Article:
6. MTU size issues - A good approach is often to create a new jumbo frame enabled subnet for your high-speed data transfer hosts.

  7. Security - perform network security testing to validate your security infrastructure.


Good question, Low latency = Healthy network (In my case 200 miles of fiber 4ms round trip) High latency = Hardware failures, Bad network config or bad design

In our network we need low latency to minimize PTZ delay on our cameras. I.G. When a operator sends a PTZ command the amount of time it takes to reach the camera and send video back to our video wall is sub-seconds. Easy to control. If the latency is high the camera will seem sluggish and non responsive.

Hope it helps


Many different and useful answers have been given, but I'd like to point out one more factor for tuning networks: costs.

You may want to utilize the cheaper backbone connection or transit links more heavily than the expensive ones. This may reduce the need of upgrading the more expensive links, or additional costs for example when usage based billing is applied.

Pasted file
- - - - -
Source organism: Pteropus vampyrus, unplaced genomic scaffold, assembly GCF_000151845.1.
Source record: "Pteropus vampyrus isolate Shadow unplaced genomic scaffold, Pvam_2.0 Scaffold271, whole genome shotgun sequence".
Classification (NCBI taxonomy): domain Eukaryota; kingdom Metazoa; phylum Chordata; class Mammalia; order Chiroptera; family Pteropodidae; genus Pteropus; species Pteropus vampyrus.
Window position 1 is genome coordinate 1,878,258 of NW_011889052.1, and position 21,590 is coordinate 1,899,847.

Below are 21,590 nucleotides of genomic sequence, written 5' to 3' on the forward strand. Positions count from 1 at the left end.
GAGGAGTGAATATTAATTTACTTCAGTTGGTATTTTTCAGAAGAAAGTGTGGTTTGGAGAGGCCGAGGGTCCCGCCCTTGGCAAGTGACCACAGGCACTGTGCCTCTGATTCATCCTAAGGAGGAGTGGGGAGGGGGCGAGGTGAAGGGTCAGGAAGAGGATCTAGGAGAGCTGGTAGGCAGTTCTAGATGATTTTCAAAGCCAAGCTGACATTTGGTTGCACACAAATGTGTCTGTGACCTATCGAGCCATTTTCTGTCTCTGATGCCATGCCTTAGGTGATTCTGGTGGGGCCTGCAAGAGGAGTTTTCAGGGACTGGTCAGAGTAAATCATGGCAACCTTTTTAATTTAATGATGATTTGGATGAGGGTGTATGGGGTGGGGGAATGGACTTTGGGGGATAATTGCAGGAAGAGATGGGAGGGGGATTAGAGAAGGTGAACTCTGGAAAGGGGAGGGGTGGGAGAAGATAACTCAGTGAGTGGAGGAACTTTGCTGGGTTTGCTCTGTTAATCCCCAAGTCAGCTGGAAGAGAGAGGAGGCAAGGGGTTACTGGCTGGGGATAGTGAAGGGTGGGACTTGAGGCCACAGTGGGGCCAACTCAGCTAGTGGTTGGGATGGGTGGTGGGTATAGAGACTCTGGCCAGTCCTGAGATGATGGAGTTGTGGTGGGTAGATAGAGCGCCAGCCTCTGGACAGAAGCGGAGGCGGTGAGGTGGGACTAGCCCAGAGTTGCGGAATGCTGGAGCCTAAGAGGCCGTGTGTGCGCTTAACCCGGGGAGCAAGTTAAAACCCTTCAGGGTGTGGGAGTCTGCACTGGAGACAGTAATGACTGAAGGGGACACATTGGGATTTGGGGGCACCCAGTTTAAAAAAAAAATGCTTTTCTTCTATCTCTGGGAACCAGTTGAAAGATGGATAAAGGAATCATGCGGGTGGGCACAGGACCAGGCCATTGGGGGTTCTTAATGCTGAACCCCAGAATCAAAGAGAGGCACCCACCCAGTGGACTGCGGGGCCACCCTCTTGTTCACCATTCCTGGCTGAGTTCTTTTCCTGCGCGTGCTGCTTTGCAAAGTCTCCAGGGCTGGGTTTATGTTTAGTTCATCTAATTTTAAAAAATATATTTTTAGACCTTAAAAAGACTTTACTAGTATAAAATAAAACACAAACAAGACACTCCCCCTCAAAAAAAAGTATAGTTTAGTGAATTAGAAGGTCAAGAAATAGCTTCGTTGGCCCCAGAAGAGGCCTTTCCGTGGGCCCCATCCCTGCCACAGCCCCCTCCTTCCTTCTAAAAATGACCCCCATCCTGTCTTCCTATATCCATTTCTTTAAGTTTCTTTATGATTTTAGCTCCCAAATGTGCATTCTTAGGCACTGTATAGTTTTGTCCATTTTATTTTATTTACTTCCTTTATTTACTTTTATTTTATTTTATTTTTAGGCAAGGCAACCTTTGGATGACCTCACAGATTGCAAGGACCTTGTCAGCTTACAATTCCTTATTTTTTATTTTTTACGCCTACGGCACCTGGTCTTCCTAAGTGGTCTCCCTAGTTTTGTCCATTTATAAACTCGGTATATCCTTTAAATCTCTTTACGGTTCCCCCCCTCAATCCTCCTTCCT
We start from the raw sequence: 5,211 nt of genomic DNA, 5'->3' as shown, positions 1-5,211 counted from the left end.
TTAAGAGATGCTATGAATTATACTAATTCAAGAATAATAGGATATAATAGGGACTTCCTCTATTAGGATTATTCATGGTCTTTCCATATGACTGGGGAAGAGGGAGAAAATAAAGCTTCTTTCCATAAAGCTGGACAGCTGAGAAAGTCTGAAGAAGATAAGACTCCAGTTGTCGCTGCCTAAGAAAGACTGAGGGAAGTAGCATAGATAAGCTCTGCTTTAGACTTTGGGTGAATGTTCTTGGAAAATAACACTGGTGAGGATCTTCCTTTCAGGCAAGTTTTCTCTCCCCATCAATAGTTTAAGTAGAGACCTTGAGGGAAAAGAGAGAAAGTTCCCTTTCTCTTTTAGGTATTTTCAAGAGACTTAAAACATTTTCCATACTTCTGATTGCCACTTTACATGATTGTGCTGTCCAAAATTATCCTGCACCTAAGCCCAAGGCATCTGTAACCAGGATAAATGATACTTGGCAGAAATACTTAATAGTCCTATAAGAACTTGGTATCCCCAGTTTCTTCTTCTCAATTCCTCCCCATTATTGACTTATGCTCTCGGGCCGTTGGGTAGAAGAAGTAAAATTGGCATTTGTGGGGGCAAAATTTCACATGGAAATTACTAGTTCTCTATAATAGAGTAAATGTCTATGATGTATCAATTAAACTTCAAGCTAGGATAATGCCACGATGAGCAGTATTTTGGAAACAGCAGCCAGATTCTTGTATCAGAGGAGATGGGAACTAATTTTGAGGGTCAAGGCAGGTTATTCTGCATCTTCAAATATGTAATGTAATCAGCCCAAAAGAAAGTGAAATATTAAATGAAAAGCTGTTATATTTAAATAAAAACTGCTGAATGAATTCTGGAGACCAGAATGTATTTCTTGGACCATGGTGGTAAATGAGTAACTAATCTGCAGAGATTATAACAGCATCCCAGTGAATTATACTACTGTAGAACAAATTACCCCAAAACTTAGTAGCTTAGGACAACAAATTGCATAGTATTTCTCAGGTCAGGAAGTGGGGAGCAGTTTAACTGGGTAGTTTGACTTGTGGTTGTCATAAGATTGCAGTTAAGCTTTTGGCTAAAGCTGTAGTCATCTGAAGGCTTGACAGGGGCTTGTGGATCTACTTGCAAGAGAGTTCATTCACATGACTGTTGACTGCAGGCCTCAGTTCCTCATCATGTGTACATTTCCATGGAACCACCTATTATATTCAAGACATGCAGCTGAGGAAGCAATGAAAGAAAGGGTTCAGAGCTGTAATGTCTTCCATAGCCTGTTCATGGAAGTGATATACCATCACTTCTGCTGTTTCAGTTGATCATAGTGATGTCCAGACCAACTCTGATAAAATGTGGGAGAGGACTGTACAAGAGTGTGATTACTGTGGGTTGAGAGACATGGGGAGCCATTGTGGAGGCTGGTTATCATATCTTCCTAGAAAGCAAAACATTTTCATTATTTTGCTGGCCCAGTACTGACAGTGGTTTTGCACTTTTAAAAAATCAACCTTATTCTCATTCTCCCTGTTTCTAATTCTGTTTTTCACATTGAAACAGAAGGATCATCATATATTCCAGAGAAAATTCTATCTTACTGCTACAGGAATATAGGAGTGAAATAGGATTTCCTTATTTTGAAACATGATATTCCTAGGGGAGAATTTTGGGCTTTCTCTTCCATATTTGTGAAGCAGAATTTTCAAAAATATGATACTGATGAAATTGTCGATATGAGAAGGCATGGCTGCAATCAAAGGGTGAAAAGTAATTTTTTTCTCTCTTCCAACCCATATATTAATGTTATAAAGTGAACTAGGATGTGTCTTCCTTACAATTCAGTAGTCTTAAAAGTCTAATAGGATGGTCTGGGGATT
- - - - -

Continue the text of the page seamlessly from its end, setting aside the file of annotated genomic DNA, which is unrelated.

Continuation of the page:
Packet loss is a concern for TCP, big concern. You can have low latency, but high packet loss means TCP has to resend more packets, which will slow down the communication. The way TCP works is that it sends a bunch of data and waits for acknowledgement. Since you don't have a network background, i will stay away from advanced concepts like retransmissions and Selective Ack. If there is packet loss, TCP will replace the packet BUT it will make the connection poor or slow.

The next tuning can be looking into reasons for packet loss, like low up stream bandwidth, or heavy utilization on ports of devices with small buffers.

yet another form of "tuning" can be looking into MTU sizes and fragmentation. Say if you're running multicast over GRE over IPSEC. You may have the lowest latency, and the highest bandwidth, but without tweaking your MTU, you will see very poor performance. Which in the example of multicast video would mean a pixelated video at the client end.

If by network you mean "Layer 3 and below", the tuning can go into design choices, load balancing, fault tolerance.. many other things.

However these days, a lot of the bottle necks are above layer3. (OSI model)